Here are some of the observations I made not only from this case-study, but also from the immediate and impassioned responses from my colleagues: a lack of conscience regarding the role of  the parental right to know about what’ s happening in their daughter or son’s lives,  although to be fair, within the constraints of the Data Protection Act, they were responding ‘appropriately’; the total lack of respect for a possible human life that may have been created by this union, concentrating suggestions wholly on getting the girl to a health visitor where she would be prescribed the morning after pill, (without parental consent!!); focussing directly on information targeted at ‘educating’ the girl on existing birth control options rather than highlighting the best option of remaining sexually inactive as the safest birth control measure. Not only does this option rule out the possibility of contracting STD’s (sexually transmitted diseases which soon proved to be the next biggest concern for the group) but it’s a sure way of allowing yourself to develop in the  understanding of your body and emotional self, as a still growing and developing person. This was really an eye-opener for me. I realised just how much I have been sheltered from the reality of secular decision-making, having worked mainly in a Catholic environment for majority of my adult working life.

These issues were raised as a matter of course and I could see  they are here to stay. No longer is Faith in God resonant in the fabric of this society. Perhaps, maybe in name only, but not in other tangible everyday situations where informed decisions matter the most.

I left contemplating my options if I were ever to be in the shoes of the pastoral advisor  in this case study. I would have to tread very carefully indeed. I would most definitely not accompany the girl to the health facility  that would offer the morning after pill, and I suppose I would opt for the ‘easy’ way out and refer her on to another member of staff that would spout the secular blurb with little more than a bat of an eyelid.

In a more positive light, I would be interested in reviewing the social and emotional programme/s offered at the school with the view to suggesting additional options be made available to the young people. I would work doggedly on the improvement of self-appreciation and self-worth of those attending the school. Of course, this is wishful thinking, and I hope never to be put into a situation such as this.

In God only do I trust. Who knows what lies ahead of me on my journey of Faith?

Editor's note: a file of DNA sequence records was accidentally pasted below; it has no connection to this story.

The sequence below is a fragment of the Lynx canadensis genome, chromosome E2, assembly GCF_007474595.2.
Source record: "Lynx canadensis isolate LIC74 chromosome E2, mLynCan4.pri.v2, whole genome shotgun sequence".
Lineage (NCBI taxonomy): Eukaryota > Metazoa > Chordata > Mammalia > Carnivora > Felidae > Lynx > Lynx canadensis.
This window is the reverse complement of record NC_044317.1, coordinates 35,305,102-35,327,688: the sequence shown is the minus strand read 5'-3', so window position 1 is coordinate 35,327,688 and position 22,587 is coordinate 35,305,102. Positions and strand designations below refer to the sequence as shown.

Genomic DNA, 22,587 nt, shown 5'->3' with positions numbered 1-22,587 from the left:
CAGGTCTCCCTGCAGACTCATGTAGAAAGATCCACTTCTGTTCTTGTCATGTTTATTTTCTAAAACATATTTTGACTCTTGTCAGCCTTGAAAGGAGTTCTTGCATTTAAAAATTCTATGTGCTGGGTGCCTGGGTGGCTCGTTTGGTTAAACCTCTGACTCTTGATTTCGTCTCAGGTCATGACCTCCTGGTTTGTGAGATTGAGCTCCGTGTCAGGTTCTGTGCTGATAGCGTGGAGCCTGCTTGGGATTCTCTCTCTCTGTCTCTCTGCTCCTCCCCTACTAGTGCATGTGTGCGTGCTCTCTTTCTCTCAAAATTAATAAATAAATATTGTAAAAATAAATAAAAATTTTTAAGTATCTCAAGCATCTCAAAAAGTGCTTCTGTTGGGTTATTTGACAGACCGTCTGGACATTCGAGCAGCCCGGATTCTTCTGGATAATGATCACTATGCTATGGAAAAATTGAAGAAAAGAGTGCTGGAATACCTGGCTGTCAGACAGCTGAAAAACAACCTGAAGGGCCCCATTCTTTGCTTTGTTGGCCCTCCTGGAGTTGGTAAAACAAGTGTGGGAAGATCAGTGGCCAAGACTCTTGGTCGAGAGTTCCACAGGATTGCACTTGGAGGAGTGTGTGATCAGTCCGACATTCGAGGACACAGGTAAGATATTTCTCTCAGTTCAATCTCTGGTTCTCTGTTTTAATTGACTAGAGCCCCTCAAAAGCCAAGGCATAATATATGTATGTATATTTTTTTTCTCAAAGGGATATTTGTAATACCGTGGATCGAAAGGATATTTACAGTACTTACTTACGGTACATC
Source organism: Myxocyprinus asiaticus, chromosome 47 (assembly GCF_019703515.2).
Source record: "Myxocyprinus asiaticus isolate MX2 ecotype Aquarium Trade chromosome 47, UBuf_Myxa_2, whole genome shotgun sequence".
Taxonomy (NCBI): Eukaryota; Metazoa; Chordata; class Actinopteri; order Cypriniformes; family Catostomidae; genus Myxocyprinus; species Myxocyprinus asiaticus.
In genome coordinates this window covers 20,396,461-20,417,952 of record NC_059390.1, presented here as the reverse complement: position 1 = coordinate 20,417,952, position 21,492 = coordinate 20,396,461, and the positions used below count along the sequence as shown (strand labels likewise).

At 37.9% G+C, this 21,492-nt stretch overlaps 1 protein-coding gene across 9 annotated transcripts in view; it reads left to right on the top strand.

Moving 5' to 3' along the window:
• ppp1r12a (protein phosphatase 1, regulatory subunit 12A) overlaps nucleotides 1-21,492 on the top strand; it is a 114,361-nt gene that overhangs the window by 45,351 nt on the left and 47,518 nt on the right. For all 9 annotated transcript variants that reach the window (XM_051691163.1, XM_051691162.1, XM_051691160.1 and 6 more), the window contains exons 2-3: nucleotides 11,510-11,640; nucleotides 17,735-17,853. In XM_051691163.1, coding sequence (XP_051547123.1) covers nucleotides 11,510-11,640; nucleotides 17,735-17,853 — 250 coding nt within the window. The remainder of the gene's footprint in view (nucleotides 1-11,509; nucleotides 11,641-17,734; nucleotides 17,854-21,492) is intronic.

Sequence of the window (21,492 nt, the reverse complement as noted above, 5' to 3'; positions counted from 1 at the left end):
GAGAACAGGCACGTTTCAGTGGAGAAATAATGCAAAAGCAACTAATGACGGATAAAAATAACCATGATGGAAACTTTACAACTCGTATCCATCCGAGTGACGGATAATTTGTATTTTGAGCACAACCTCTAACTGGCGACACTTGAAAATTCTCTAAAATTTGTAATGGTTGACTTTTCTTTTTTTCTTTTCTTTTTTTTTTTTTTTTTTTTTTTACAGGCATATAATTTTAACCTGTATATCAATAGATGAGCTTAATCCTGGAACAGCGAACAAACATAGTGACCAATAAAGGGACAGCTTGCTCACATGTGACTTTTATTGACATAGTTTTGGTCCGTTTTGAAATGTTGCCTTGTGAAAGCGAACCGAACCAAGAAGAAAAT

Great discussion piece?

I found this the other day and I think it makes you stop and consider what’s in front of you. If the soul doesn’t evolve alongside the mind and the body, something is sure to go awry?

What are the consequences of the ‘I don’t want to offend’ mindset?

On my Journey, I have encountered the Holy Spirit in different situations either prodding me gently to go ahead when I’m feeling insecure; as a wonderful embrace of Peace after receiving Holy Communion or the sacrament of Reconciliation; as a Friend I can rely on when I really can’t find words and am at a loss when it’s really important, and crucially also,  as Someone who nudges  me to speak up when I find it difficult to stand my ground as a Catholic Christian. I experienced these nudging’s a number of times and did not take heed of them, retreating to my solitary place of silence where  I didn’t rock the boat because it became too uncomfortable. I would then go away from the situation, agitated, frustrated with myself and with a sense of sadness and not just a little guilt for not challenging ignorance or even worse, a direct attack on Catholic morals and values.

However, the Lord is patient when waiting for me to learn a lesson! After many missed opportunities and uncomfortable times of introspection, it gradually dawned on me that if I didn’t say anything I would be living a lie, to myself , the people in my life and most importantly, to my Lord. The path to this realisation was signposted in neon lights with:- hand-picked mentors from the Lord, who continue to provide me with the tools to unpick my insecurities; courses, reading,  groups, including a wonderful parish,  invitations  that illuminate and continues to improve my  knowledge of  the Faith;  by the courage,  faith and love for Jesus ever-present in our priest, Fr. Peter; and of course, the sacraments of the Eucharist and Reconciliation. I could add to the list, but will leave it there and perhaps return to this topic at a later date.

Herewith a thought for the road. I quote from the http://www.integratedcatholiclife.org/2011/11/hain-the-consequences-of-the-i-dont-want-to-offend-mindset/ which hosts a piece written by Randy Hain:

”The saddest and most glaring point about the “I don’t want to offend” mindset is that we rarely think about how we are offending Christ.  We get bogged down in minor personal concerns and our own fears when we should be thinking about His sacrifice for us on the Cross.  We should routinely fall to our knees in gratitude and recognize that nothing we will ever face can compare to what He did for us.   We will be supported through our fears, difficulties and struggles if we will go to Him in prayer and ask for help.  His sacrifice then and His ongoing love and support, He will always sustain us in difficult situations if we will only be humble, acknowledge Him, embrace Him and love Him.”

The punchline for me:- ”The saddest and most glaring point about the “I don’t want to offend” mindset is that we rarely think about how we are offending Christ.” Keeping quiet, avoiding the subject, directing the conversation elsewhere, pretending not to hear…are behaviours that lead us to offending Christ in our quest for ‘peace’.

I have learned from my lessons that it takes prayer, courage and continued searching for true knowledge about the Faith to stand up and be counted as a vanguard in God‘s army.